This past Friday, Oct. 19, Danny Clemons and I went to visit cemeteries in Charlestown, N.H. In Hope Hill Cemetery we found an interesting grave for James Allen that read: Locomotive Engineer Killed by RR Collision on the Vt. & CRR, near Brigham’s Crossing May 20, 1864, AE 37 yrs, 10 months & 20 ds.
Below is an account published in the Rutland Herald soon after. I will have a few comments following this newspaper article.
“Shocking Railroad Accident
“The St. Albans Messenger gives the following particulars of the railroad accident which occurred on Friday between St. Albans and Swanton, and of which mention was made in our telegraphic on Saturday morning.
“As the morning express, which should have reached here at forty-three minutes past eight was turning the curve just west of Brigham’s Crossing, it came in collision with a train loaded with stone, running out on the new road some three miles further down. The stone train was running down-grade and quite fast, while the express train, being a little behind time, was running with unusual rapidity. Both engineers and firemen jumped from the trains, which flew together with terrible momentum. The shock and crash were heard two miles. The tender to the engine of the stone train, which was backing at the time, was thrown completely over the engine, carrying away the cab and smokestack and falling upon the car behind. The other engine was driven upon this where it now lies as nicely posed as if it had been placed there purposely. The baggage car was driven into the passenger car, the front end of which was demolished.
“There were but a few passengers on at the time and only a single car, which accounts for there being so few injured. Only three were injured. Edward Gay of Albany, struck by corner of the baggage car on the head, partially stunning him, and giving him an ugly gash on the forehead and face. Ellen Boyan of Ireland, bruised about the head and another woman whose name we did not learn nor the nature of her injuries. Allen, the engineer on the stone train was instantly killed. Edward Shattuck engineer on the express train had leg broken and was otherwise injured.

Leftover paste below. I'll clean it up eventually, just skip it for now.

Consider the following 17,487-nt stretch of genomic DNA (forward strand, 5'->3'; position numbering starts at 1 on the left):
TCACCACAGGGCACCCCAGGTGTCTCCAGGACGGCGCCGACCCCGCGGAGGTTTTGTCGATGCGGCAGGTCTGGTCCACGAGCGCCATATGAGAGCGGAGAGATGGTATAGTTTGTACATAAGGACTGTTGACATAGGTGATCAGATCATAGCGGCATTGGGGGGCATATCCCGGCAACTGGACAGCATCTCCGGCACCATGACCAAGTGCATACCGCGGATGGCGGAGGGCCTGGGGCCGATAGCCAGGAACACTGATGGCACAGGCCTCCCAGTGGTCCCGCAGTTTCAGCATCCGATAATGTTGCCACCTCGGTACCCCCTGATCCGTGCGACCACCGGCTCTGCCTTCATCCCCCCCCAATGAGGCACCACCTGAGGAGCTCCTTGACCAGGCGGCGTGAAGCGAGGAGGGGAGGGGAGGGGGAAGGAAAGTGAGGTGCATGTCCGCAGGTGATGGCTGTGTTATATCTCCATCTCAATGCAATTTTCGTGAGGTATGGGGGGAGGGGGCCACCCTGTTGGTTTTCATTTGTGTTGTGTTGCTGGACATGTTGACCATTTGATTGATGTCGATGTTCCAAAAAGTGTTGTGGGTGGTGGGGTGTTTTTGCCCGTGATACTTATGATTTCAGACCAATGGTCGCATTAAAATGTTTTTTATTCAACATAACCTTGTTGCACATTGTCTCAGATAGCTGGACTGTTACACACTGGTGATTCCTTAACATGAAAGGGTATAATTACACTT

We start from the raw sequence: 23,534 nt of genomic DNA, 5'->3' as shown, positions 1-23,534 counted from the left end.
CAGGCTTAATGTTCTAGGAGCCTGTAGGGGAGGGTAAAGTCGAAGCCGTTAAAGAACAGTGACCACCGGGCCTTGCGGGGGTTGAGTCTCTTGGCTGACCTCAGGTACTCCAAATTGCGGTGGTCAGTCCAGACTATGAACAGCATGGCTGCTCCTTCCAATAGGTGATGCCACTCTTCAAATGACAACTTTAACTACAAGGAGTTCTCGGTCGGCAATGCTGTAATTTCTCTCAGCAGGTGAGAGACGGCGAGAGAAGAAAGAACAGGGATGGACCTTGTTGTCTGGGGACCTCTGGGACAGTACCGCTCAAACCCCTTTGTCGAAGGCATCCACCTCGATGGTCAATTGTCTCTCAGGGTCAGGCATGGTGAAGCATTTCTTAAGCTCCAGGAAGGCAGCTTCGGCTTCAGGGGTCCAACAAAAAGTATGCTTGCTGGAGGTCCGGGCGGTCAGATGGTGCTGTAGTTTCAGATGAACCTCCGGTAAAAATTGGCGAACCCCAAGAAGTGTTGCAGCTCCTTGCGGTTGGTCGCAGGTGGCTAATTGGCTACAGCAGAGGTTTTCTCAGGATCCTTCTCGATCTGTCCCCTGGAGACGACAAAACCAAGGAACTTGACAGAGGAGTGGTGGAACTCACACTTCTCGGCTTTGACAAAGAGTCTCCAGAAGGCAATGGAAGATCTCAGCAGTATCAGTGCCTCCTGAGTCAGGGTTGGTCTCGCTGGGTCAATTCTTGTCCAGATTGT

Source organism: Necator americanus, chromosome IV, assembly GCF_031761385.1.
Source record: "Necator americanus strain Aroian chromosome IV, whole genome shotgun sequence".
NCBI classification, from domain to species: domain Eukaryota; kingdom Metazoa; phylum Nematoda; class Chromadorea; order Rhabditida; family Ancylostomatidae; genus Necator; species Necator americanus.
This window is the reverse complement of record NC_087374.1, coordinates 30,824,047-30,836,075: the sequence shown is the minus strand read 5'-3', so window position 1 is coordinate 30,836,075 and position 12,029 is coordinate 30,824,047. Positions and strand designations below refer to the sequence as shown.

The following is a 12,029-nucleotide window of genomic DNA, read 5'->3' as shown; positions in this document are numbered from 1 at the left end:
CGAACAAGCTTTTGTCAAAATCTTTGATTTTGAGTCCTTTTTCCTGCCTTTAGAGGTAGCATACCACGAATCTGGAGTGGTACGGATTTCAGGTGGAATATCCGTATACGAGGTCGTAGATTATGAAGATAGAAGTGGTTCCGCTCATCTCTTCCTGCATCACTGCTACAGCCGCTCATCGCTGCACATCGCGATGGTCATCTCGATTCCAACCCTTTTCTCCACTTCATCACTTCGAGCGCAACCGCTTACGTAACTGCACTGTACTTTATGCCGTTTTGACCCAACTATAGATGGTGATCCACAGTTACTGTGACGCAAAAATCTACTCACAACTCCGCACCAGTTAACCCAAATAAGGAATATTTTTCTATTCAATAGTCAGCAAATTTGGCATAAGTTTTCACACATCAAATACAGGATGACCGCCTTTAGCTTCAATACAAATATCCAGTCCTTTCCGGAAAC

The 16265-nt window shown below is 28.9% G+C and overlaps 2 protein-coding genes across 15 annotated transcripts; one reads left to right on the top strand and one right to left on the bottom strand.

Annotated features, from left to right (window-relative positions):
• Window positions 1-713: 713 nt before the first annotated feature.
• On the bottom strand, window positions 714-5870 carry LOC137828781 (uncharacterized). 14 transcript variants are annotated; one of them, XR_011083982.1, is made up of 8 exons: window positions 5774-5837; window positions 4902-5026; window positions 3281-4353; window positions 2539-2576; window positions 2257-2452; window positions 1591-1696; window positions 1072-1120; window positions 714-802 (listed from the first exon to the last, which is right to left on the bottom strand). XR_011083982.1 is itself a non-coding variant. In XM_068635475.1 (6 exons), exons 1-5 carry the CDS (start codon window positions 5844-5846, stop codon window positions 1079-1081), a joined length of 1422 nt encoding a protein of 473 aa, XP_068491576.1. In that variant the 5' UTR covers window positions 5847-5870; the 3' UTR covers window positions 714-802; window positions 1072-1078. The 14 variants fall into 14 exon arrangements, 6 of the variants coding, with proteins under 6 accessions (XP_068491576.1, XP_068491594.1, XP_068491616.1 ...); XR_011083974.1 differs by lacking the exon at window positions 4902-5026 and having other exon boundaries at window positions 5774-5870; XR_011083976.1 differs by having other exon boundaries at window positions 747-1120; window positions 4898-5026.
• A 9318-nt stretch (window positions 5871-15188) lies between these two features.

“Matthew Strutters, brakeman, stood upon the front platform of the passenger car and was crushed between the cars. He is in great pain, and there are but faint hopes of his recovery. Several others received slight bruises, but none serious.
“Mr. Allen the engineer of the stone train, who was killed, is said to have been running his train out of time, and the blame is attached to him. He was a man of good habits, cool temperament and generally trustworthy. He leaves a wife and two children at Northfield.”
As Danny and I stroll through these old cemeteries, we enjoy the fall weather and crisp air. We spend a lot of time reading these old epitaphs, trying to place ourselves in the day and time.
When we stumbled onto Allen’s grave, we paused as we read the epitaph wondering how and where James Allen died. Finding the answer, we now understand this solemn grave.
Imagine Allen as your brother, father, or husband being blamed for this tragic accident, and he not being alive to defend himself and offer his version of events. Danny and I take a lot of satisfaction in bringing these long forgotten individuals to life.
At the base of Allen’s grave in small script are these words undoubtedly from his wife: “Thou art gone, my loved companion, and thy loss is deeply felt.” There is nothing I can add to these few words.
I didn’t have a book on the VT & CRR nor was I even aware of it, so I called Tom Hildreth. Tom got back to me with information he found. The VT & CRR was a small railroad in northwest Vermont. The line ran from the Canadian border at Highgate to Essex Junction. It was part of the intense competition between the Vermont Central (White River Junction to Essex Junction) and its archenemy, the Rutland and Burlington. It was originally to run to Burlington, but went to Essex Junction instead, avoiding contact with its competition.
I don’t know of a word that describes what Danny and I do in these cemeteries so I invented one. “Cemeterying.”
This week’s old saying was under my photo in my 1969 Chester High School yearbook. “I gave up trying to understand people a long time ago. Now I just let them try to understand me.”